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EUR150 ($190) or forced to take a French citizenship course. Any man caught forcing a woman to wear a veil could be subjected to a fine of EUR30,000 and sentenced to one year in prison.|
The law must still be approved by France's upper house of parliament, the Senate. A vote is planned for September and the Council of State, France's highest administrative body, is expected to examine the bill's constitutionality. The European Court of Human Rights, whose decisions are binding in states that are members of the Council of Europe, is also expected to review the legislation. If passed, the law would go into effect in 2011.
The French Interior Ministry estimates that, at most, 2,000 women in France wear the burqa or the naqib out of a total population of 5 or 6 million Muslims. In total, it is estimated it will affect only 0.003 percent of the entire French population.
The move is part of a broader debate in Europe about whether women should be allowed to veil their bodies completely as part of their religious traditions. In April, the Belgian national parliament became the first legislature in Europe to ban the full-body veiling garments that are worn by some Muslim women. In June, Spain's Senate passed a motion urging the government in Madrid to "use all options available under our legal system and proceed with rules to prohibit use of the burqa and niqab to ensure equality, freedom and security." Generally, the Spanish government is supposed to follow the Senate's motions, and its unexpected passage has pushed the debate to the forefront and increased pressure on Prime Minister Jose Luis Rodriguez Zapatero, whose government is opposed to the ban. Italy, the Netherlands, Austria and Switzerland are also considering bans. In Germany, bans on teachers wearing headscarves or burqas in schools exist in some states, but there is no serious consideration at the federal level of imposing a national ban.
For months, the discussions about prohibitions on burqas in various European countries have triggered heated debates about religious freedom and women's right to self-determination. In France, opponents have warned that the divide between deeply devout Muslims and French society would be exacerbated by the legislation. And human rights organizations like Amnesty International and the French Movement Against Racisim and for Friendship Between People (MRAP) have opposed the ban.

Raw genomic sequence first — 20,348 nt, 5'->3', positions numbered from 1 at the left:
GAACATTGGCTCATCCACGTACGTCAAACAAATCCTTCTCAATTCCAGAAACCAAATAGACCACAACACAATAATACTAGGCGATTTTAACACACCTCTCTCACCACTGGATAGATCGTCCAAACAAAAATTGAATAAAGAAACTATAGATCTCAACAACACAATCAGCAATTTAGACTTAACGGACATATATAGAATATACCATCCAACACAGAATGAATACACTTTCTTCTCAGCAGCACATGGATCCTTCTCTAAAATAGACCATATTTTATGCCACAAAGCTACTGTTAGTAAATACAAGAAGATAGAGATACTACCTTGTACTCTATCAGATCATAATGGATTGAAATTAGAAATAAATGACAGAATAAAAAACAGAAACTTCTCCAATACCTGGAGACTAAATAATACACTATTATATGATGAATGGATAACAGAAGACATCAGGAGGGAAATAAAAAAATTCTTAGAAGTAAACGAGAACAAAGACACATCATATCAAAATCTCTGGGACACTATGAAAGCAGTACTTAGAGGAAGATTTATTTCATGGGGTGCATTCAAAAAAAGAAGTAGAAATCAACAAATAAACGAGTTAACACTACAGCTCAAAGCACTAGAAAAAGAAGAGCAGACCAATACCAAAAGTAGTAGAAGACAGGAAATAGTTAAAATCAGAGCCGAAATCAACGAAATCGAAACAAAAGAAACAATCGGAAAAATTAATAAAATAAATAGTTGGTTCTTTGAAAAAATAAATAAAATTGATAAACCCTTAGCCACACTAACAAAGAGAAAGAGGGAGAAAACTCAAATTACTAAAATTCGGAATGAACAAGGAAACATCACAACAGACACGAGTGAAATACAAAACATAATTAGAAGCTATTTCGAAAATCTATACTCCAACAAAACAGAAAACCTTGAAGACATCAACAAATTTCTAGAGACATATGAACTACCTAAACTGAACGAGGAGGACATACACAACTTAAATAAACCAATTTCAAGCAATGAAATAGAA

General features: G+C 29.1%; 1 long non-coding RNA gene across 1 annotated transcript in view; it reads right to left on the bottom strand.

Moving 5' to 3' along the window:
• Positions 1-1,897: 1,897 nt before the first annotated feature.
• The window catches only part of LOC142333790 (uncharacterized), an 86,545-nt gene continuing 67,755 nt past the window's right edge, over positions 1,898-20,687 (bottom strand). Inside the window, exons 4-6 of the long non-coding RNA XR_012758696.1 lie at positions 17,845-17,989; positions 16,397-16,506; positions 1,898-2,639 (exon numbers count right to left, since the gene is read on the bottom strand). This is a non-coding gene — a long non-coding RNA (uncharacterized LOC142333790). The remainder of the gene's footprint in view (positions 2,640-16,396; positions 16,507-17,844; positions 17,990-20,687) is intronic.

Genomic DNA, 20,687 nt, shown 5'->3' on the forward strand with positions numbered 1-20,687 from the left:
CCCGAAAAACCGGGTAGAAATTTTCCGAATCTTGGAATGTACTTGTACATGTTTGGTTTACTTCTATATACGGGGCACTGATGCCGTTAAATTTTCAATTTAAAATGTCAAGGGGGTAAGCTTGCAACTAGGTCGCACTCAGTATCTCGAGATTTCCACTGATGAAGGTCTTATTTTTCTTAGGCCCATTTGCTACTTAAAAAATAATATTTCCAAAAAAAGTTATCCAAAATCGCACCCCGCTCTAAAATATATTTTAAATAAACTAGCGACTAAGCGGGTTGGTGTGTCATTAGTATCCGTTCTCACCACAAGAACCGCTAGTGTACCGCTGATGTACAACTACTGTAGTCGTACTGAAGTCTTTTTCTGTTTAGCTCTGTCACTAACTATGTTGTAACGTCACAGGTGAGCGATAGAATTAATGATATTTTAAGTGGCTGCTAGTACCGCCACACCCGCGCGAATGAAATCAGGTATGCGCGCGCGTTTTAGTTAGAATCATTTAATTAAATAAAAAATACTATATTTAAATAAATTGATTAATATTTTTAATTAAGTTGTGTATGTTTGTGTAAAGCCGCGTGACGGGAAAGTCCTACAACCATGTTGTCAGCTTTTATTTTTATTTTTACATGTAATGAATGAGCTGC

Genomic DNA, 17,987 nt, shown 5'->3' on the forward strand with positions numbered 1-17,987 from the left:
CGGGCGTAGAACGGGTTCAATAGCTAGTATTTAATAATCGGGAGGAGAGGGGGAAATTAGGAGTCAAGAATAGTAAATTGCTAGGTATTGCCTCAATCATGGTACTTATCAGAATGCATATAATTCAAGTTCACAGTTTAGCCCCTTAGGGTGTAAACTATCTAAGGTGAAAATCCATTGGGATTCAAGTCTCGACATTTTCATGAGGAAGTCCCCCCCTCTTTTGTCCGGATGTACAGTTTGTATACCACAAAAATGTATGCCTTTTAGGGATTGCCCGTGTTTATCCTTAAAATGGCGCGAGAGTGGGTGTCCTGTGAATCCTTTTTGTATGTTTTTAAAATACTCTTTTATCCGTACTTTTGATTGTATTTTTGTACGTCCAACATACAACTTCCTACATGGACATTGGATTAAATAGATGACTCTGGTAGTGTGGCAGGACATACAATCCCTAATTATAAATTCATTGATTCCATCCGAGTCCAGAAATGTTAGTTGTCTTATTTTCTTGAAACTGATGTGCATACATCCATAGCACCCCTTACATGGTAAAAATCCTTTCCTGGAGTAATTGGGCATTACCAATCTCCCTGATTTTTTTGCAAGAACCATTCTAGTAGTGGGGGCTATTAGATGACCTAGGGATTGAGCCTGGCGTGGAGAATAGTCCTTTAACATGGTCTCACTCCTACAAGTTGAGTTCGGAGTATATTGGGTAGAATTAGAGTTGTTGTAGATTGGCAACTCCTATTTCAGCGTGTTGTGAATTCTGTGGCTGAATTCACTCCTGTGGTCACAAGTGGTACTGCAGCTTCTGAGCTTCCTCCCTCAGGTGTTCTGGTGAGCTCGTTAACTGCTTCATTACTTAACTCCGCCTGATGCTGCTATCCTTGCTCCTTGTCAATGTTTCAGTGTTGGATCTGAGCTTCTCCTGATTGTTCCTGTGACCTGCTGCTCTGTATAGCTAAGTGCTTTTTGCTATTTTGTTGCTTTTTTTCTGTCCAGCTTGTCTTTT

"A complete ban on the covering of the face would violate the rights to freedom of expression and religion of those women who wear the burqa or the niqab as an expression of their identity or beliefs," said John Dalhuisen, Amnesty International's expert on discrimination in Europe. Dalhuisen said international law obliges countries to protect women from pressure and threats to wear full-face veils, but that comprehensive bans are not the way to do this. "They carry a risk that women who currently wear full face veils will become confined to their homes, less able to work or study and to access public services."
But French Justice Minister Michèle Alliot-Marie, who claimed that "democracy thrives when it is open-faced" when she presented the bill last week, hailed its passage on Tuesday as a "victory for French democracy and values."
The only member of parliament to vote against the burqa ban, Daniel Garrigue of the French Communist Party (PCF) warned French paper of record Le Monde that "in fighting extremist behaviour, we risk sliding towards a totalitarian society."
Public opinion polls show that more than 80 percent of French citizens support the ban. That sentiment is echoed in other European countries, as well. A survey by the Washington-based Pew Research Center's Global Attitudes Project released in June found that in addition to 82 percent in France who would like to see bans on veils that cover the whole face, 71 percent of Germans support a prohibition, 62 percent of Britons and 59 percent of Spaniards.